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Pit Roasting a Whole Hog

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Roasting A Whole Hog in 3 Steps

Pit Cooking a Whole Hog from Ask The Meatman

Pit roasting is cooking meat in a large, level hole dug in the earth.

A hardwood fire is built in the pit, requiring wood equal to about 2 1/2 times the volume of the pit.

The hardwood is allowed to burn until the wood reduces and the pit is half filled with burning coals. This can require 4 to 6 hours burning time.


Cooking may require 10 to 12 hours or more and is difficult to estimate. A meat thermometer must be used to determine the meat's safety and doneness.

 There are many variables such as outdoor temperature, the size and thickness of the meat, and how fast the coals are cooking.

 

Here is a recipe for Pit Roasting a Suckling (25 to 50 lb.) Hog Cajun Style!
This recipe is from Chuck Taggart at www.gumbopages.com

Cajun Roast Pig:
Outdoor Cooking Louisiana-Style

Acquire a fresh, suckling pig of 25-75 pounds, dressed-out. In other words, a butchered pig with head and legs removed. Place the pig on a large flat surface (cover a workbench or truck tailgate with cardboard, etc.). Take a small axe and split the pig along its backbone in order to make it lie flat. Be careful not to cut so deep that you break it in half.

With a sharp carving knife, cut slits approximately one inch long and 1-2 inches deep over the entire side of pork. Put them 3-5 inches apart. Now, insert peeled pieces of garlic cloves in each slit.

Using a large ice chest or pan, put the pig in a marinating sauce prepared to your own taste. Use lemon juice, Worcestershire sauce, AC Legg Cajun Style Seasoning, wine vinegar, chopped onion, celery, garlic salt, and chopped parsley. Place in the refrigerator and marinate for at least 24 hours.

When you're ready to begin cooking, remove the pig from the marinade and rub plenty of black pepper and celery salt into the surface of the skin and precut slits.

The best apparatus for cooking can be created using two sections of clean, and un-rusted, reinforcing wire (the mesh type used in concrete construction). Center the pig on one piece and lay the other over it. Tie all four sides together firmly using strong wire. Attach an "S" hoop to the top and bottom of the roasting rack. To hang your rack use any metal crossbar set-up you can create. Keep in mind you'll have a fairly intense fire beneath this. Many "modern day" Cajuns find that an old metal swing set serves well. Rig up a pair of chains to enable you to hang your rack (rotisserie style) and keep it suspended over the fire.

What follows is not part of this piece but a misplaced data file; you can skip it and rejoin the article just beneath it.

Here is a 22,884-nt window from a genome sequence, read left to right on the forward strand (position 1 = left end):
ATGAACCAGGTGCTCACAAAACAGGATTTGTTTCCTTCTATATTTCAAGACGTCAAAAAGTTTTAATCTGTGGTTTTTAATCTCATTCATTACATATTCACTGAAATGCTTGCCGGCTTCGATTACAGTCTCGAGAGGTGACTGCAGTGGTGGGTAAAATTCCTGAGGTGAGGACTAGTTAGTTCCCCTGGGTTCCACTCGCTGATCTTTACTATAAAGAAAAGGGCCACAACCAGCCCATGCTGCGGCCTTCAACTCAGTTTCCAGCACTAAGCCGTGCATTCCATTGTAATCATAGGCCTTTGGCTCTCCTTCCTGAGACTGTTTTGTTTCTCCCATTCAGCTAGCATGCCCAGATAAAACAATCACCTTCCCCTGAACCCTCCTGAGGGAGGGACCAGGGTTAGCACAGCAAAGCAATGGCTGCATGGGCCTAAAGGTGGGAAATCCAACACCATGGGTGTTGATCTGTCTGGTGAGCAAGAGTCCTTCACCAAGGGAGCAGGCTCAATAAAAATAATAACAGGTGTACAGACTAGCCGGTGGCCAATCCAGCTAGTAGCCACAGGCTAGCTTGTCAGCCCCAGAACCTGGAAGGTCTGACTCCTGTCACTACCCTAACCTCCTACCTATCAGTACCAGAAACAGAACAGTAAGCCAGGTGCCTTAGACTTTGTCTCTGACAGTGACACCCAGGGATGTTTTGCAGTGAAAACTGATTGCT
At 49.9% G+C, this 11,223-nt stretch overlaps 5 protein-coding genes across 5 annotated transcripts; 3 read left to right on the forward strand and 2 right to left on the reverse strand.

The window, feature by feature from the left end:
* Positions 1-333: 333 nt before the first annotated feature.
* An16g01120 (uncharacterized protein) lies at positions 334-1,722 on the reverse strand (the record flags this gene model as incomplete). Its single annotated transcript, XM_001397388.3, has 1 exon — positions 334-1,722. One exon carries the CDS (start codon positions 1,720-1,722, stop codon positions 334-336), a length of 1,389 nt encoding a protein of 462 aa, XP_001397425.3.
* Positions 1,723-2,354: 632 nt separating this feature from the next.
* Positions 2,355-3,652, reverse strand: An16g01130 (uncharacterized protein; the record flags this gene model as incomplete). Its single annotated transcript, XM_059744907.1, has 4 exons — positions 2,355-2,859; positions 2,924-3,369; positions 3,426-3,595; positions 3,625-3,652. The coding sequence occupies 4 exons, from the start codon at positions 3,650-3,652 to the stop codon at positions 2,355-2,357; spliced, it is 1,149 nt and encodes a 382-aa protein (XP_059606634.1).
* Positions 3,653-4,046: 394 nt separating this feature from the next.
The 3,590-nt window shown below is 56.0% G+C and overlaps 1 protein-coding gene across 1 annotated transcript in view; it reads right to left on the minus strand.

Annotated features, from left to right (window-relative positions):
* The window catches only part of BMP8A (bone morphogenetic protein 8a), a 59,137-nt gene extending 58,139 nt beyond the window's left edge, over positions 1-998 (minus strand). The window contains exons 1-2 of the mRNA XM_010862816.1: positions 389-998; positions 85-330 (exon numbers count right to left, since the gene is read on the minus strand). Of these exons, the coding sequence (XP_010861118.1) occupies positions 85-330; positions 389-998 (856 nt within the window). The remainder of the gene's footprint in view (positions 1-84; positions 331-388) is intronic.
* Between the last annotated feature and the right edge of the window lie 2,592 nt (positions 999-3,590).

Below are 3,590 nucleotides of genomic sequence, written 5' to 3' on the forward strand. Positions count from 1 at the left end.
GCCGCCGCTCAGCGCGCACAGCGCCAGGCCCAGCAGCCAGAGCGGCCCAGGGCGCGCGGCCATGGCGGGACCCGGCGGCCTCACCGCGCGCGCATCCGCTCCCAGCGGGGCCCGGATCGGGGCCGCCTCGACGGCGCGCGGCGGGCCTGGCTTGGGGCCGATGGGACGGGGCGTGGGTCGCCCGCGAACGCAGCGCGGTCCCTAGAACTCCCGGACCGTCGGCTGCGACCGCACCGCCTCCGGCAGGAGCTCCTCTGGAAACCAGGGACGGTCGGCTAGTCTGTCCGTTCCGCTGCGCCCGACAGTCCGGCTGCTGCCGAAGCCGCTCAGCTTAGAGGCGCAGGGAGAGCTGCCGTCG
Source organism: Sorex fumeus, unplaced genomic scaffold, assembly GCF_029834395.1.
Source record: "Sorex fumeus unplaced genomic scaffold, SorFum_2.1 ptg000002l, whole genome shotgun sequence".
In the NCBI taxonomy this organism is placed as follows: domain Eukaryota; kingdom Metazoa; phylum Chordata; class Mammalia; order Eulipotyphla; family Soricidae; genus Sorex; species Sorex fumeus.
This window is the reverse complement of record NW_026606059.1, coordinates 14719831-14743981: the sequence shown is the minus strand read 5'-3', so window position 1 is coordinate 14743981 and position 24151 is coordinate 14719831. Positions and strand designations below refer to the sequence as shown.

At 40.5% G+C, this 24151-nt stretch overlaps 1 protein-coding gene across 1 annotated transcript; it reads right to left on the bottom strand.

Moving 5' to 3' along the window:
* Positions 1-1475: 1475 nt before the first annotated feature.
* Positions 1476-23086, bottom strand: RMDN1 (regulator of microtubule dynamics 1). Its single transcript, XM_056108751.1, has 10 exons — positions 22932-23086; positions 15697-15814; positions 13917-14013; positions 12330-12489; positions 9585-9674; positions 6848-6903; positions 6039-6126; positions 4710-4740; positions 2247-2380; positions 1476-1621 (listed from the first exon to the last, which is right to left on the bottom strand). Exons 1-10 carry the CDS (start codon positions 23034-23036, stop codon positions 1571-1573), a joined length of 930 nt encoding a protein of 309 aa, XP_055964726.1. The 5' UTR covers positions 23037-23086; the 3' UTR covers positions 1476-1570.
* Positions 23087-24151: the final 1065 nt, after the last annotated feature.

Next, dig a trench about 2 feet deep, 3 feet wide and 4 feet long to serve as a fire pit. Use oak mixed with pecan and/or other light wood and build your fire in the pit. Build a low wall encircling the pit with concrete blocks or bricks. Lay sheet metal or tin against this wall and down the sides of the fire pit.

Start your fire and keep the wood stacked-up about 1-1/2 to 2 feet high throughout the cooking process. Turn the roasting rack about every half hour. If possible, place some wet hickory chips on your fire towards the end of the cooking (usually 4 to 5-1/2 hours) to add a good smoked flavor. Total cooking time with vary according to weight of the pig, but you should allow 6 - 7 hours for a 25 - 50 pound pig, and 8 - 9 hours for a 50 - 75 pound one. The grease will stop dripping and the skin becomes golden brown when the pig is completely cooked.

Translated from French to English, Cochon De Lait literally means "Pig in Milk." The idea behind this Cajun pig roast is to use a suckling (young) pig to get the finest pork flavor. The Cajuns of southwest Louisiana have always enjoyed their pork, but consider a Cochon De Lait to be a special treat. And, to have an excuse for a party makes the project of roasting a pig, even that much more appetizing. Historically, the suckling pig is cooked by the men, over an outdoor fire, while the women prepare other dishes inside the house. A Cochon De Lait is easy to prepare following this method ...

Many Cajuns consider the cracklin' skin the best part of the Cochon De Lait. To get the skin croquant (crispy) the true connoisseur will build a very intense fire, and bring up a strong flame, just before the pig is going to come off the fire. It is best to recruit some assistance and lower the roasting rack over the flame. This will give you a cracklin' skin guaranteed to be some good! When you hear the last of the grease popping, bubbles will rise on the skin, and it's time to turn over the pig and put the other side over the flame.

Now your efforts will pay off. Take the rack away from the fire and lay it on a clean flat surface for a few minutes. Call the guests to gather around and begin to carve some delicious meat!

Note: Not recommended for apartment dwellers. An engineering degree might come in handy.

Yield: Serves dozens.

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You can read detailed instructions on how to cook
a whole Suckling Pig or 125 lb. Whole Hog here.

If you want to know EVERYTHING about how to Pit Roast a Whole Hog or Suckling Hog, then visit this page from Ontario Pork.  From start to finish, it' ALL here!!  This is by far the VERY BEST article I have every come across on the Web about Pit Roasting!!

Here are some other web pages about pit cooking a whole hog:
http://www.erc.msstate.edu/misc/hawgs/hawgs.html This site should help, but instead of digging a pit, they build a block pit.
http://fp.thesalmons.org/lynn/pit.html
http://www.customcatering.net/Rec_Entr/cochon.html

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Last Updated - Wednesday, June 05, 2013 02:39 PM